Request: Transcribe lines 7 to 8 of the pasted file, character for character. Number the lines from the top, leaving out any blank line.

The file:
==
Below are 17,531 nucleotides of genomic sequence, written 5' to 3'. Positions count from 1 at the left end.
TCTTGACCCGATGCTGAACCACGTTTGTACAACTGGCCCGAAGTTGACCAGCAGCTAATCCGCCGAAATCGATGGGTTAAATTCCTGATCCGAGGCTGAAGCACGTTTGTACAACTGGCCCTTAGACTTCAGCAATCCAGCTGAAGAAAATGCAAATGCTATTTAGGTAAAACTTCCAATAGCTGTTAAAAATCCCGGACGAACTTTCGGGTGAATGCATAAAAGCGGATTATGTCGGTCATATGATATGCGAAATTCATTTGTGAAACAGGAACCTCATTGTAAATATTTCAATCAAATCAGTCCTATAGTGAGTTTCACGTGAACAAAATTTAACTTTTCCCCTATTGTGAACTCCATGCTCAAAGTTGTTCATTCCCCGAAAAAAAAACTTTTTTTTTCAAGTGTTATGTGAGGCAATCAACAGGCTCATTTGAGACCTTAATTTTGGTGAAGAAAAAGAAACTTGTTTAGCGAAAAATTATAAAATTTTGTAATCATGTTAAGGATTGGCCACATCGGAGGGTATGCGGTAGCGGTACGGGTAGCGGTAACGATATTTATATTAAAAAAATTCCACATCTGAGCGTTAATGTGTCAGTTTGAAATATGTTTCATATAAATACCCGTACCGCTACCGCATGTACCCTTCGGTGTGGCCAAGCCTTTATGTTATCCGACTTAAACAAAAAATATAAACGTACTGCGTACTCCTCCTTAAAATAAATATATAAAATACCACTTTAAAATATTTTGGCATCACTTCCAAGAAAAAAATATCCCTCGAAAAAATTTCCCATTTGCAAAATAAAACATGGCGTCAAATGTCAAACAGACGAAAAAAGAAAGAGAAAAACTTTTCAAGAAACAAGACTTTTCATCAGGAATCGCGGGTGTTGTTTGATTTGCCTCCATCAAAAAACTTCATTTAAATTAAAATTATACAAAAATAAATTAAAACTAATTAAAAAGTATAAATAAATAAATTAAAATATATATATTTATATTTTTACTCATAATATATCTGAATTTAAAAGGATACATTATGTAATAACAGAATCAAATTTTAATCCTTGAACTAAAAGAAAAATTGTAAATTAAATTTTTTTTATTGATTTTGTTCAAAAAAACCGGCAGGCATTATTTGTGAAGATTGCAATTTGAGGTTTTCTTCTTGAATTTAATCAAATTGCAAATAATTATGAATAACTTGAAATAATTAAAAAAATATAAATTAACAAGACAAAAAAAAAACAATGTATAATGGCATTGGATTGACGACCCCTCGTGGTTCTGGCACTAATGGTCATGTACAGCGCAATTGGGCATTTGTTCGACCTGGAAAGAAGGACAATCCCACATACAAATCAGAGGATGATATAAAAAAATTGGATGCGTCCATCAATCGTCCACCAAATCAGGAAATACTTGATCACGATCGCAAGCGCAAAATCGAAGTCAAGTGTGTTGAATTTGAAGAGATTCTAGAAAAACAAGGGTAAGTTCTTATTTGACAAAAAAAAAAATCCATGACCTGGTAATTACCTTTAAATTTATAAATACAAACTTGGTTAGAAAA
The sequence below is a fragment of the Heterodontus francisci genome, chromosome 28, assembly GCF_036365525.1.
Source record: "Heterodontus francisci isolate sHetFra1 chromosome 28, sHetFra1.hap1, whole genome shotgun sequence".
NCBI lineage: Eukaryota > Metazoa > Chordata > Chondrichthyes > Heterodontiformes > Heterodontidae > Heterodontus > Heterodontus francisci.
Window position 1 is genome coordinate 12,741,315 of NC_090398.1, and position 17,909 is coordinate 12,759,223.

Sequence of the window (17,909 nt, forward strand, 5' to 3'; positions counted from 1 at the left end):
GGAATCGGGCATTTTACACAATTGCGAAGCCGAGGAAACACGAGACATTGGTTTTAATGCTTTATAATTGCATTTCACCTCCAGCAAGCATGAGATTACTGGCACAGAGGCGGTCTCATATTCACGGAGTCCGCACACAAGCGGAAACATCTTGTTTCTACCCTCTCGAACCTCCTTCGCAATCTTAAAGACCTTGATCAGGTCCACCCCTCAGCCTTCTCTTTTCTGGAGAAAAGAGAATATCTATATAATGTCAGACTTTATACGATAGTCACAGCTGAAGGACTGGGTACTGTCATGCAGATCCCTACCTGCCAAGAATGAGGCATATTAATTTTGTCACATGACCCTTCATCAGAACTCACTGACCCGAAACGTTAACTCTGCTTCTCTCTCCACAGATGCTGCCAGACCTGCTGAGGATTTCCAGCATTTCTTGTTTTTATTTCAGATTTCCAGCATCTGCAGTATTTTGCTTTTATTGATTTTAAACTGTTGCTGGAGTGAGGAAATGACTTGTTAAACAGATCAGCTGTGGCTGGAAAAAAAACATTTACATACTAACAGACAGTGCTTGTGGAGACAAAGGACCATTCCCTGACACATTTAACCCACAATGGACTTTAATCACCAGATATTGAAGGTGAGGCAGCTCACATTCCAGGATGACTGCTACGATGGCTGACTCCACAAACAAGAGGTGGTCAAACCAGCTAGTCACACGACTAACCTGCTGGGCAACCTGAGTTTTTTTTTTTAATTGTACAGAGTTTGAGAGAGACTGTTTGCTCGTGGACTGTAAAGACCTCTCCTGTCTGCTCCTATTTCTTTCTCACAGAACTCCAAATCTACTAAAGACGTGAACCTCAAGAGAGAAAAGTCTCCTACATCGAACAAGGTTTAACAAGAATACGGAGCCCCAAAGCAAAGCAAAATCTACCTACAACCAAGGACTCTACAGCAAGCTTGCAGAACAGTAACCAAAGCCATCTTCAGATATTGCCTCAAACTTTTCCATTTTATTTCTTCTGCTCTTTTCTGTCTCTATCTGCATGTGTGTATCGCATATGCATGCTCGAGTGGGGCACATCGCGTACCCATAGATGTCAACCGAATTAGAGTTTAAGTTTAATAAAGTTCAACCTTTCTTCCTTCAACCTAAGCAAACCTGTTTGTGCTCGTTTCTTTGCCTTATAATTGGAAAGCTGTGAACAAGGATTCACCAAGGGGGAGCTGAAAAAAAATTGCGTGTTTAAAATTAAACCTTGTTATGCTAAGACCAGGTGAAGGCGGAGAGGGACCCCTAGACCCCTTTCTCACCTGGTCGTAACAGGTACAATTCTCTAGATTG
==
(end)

Sequence of the window (17,909 nt, forward strand, 5' to 3'; positions counted from 1 at the left end):
GGAATCGGGCATTTTACACAATTGCGAAGCCGAGGAAACACGAGACATTGGTTTTAATGCTTTATAATTGCATTTCACCTCCAGCAAGCATGAGATTACTGGCACAGAGGCGGTCTCATATTCACGGAGTCCGCACACAAGCGGAAACATCTTGTTTCTACCCTCTCGAACCTCCTTCGCAATCTTAAAGACCTTGATCAGGTCCACCCCTCAGCCTTCTCTTTTCTGGAGAAAAGAGAATATCTATATAATGTCAGACTTTATACGATAGTCACAGCTGAAGGACTGGGTACTGTCATGCAGATCCCTACCTGCCAAGAATGAGGCATATTAATTTTGTCACATGACCCTTCATCAGAACTCACTGACCCGAAACGTTAACTCTGCTTCTCTCTCCACAGATGCTGCCAGACCTGCTGAGGATTTCCAGCATTTCTTGTTTTTATTTCAGATTTCCAGCATCTGCAGTATTTTGCTTTTATTGATTTTAAACTGTTGCTGGAGTGAGGAAATGACTTGTTAAACAGATCAGCTGTGGCTGGAAAAAAAACATTTACATACTAACAGACAGTGCTTGTGGAGACAAAGGACCATTCCCTGACACATTTAACCCACAATGGACTTTAATCACCAGATATTGAAGGTGAGGCAGCTCACATTCCAGGATGACTGCTACGATGGCTGACTCCACAAACAAGAGGTGGTCAAACCAGCTAGTCACACGACTAACCTGCTGGGCAACCTGAGTTTTTTTTTTTAATTGTACAGAGTTTGAGAGAGACTGTTTGCTCGTGGACTGTAAAGACCTCTCCTGTCTGCTCCTATTTCTTTCTCACAGAACTCCAAATCTACTAAAGACGTGAACCTCAAGAGAGAAAAGTCTCCTACATCGAACAAGGTTTAACAAGAATACGGAGCCCCAAAGCAAAGCAAAATCTACCTACAACCAAGGACTCTACAGCAAGCTTGCAGAACAGTAACCAAAGCCATCTTCAGATATTGCCTCAAACTTTTCCATTTTATTTCTTCTGCTCTTTTCTGTCTCTATCTGCATGTGTGTATCGCATATGCATGCTCGAGTGGGGCACATCGCGTACCCATAGATGTCAACCGAATTAGAGTTTAAGTTTAATAAAGTTCAACCTTTCTTCCTTCAACCTAAGCAAACCTGTTTGTGCTCGTTTCTTTGCCTTATAATTGGAAAGCTGTGAACAAGGATTCACCAAGGGGGAGCTGAAAAAAAATTGCGTGTTTAAAATTAAACCTTGTTATGCTAAGACCAGGTGAAGGCGGAGAGGGACCCCTAGACCCCTTTCTCACCTGGTCGTAACAGGTACAATTCTCTAGATTG